Friday, 3 July 2015

Stone the crows, it's Kentle Wood again!

The sun was doing it's bit and I felt compelled to take advantage of the conditions and visit Kentle Wood. It is about a 20-25 minutes walk so it provided a bit of exercise too.

Pyramidal Orchid was still in flower in Browns Road,
Daventry. 3 July, 201

With a couple of hundred yards still to walk I paused to see if the Pyramidal Orchid (see blog for 25 June) was still there. Yep! Safe and sound. I assume people have noticed it as they've strolled past but have left it in peace.

Marsh Mallow beside the track near Kentle
Wood, Daventry. 3 July, 2015

A few yards short of the reserve entrance a plant of Musk Mallow, Malva moschata, was in flower. Would it be very wrong of me to scatter a few seeds in Kentle Wood? Probably not, as the woodland is all planted anyway.

Rose-bay Willow Herb adjacent to Kentle
Wood, Daventry. 3 July, 2015

Within Kentle Wood Rose-bay Willow Herb (Chamaenerium angustifolium) is present although the plant photographed is, like the Musk Mallow, just outside the perimeter of the wood. There seems to be some dispute about the spelling, with some floras (and Wikipedia) insisting on 'Chamerion', but I'll stick to my guns. Of course, some authorities call it Epilobium angustifolium, but that opens up a whole new can of worms.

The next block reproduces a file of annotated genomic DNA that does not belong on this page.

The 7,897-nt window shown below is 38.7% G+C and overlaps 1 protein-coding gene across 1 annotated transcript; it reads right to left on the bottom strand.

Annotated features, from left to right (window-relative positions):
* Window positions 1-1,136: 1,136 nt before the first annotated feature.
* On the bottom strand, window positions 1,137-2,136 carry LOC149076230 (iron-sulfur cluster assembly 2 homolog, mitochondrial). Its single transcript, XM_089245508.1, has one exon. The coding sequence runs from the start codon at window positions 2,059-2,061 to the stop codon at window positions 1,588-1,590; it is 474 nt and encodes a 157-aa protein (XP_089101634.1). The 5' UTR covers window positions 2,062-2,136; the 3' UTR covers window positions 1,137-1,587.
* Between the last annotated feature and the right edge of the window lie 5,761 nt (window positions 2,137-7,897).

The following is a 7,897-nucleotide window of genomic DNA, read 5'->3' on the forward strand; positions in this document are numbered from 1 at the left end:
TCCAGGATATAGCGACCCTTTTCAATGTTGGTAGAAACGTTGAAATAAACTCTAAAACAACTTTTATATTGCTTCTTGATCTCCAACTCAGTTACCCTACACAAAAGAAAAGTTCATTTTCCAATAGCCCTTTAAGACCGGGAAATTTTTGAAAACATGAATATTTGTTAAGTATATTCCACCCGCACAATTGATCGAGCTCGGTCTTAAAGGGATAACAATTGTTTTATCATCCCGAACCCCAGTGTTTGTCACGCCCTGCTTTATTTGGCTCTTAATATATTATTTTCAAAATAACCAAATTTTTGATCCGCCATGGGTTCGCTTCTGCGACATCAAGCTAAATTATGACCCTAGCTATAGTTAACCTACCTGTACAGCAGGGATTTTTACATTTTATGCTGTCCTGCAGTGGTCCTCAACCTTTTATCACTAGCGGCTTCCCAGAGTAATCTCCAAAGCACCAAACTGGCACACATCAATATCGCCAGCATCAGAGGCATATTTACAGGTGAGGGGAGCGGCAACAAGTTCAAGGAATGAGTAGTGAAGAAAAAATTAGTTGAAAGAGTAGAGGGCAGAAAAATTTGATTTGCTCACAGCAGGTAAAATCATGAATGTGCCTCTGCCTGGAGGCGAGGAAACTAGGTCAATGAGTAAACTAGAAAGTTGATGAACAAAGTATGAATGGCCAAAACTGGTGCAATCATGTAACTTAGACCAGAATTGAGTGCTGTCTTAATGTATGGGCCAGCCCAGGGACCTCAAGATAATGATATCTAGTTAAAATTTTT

Large Skipper in Kentle Wood, Daventry
3 July, 2015

Once in the woodland I found there were lots of butterflies about: Ringlets, Meadow Browns, an odd Brimstone and Skippers. The species pictured is a Large Skipper. Ochlodes sylvanus, one of many specimens flitting along the rides.

Ringlet butterfly. Kentle Wood, Daventry.
3 July, 2015

Although I included a picture of a Ringlet in my recent Pitsford Water blog, I couldn't, resist another, here resting on a cherry leaf.

Apples, though small, provide interesting variety in
Kentle Wood, Daventry. 3 July, 2015

Fruit trees were commonplace too. Cherries were ripening and would soon be attracting wasps, bullfinches and so on, but there were also apples, some obviously planted but others of doubtful provenance.

A huge number of hazels have been planted in
Kentle Wood, Daventry. 3 July, 2015

But hazel nuts were also ripening, potential food for nuthatches and woodpeckers but equally important for mice and voles (there is no evidence that dormice live in Kentle Wood - yet).

The galls of a mite, Aceria laevis, are present on this
willow leaf.  Kentle Wood, Daventry 3 July, 2015

Willows support an enormous number of gall-causing invertebrates. Many of these are insects but the galls shown are caused by the activities of a mite, Aceria laevis. It is widespread and common but I was pleased to find it.

I'll be keeping an eye on these willows over the next few weeks. They could provide a few surprises.

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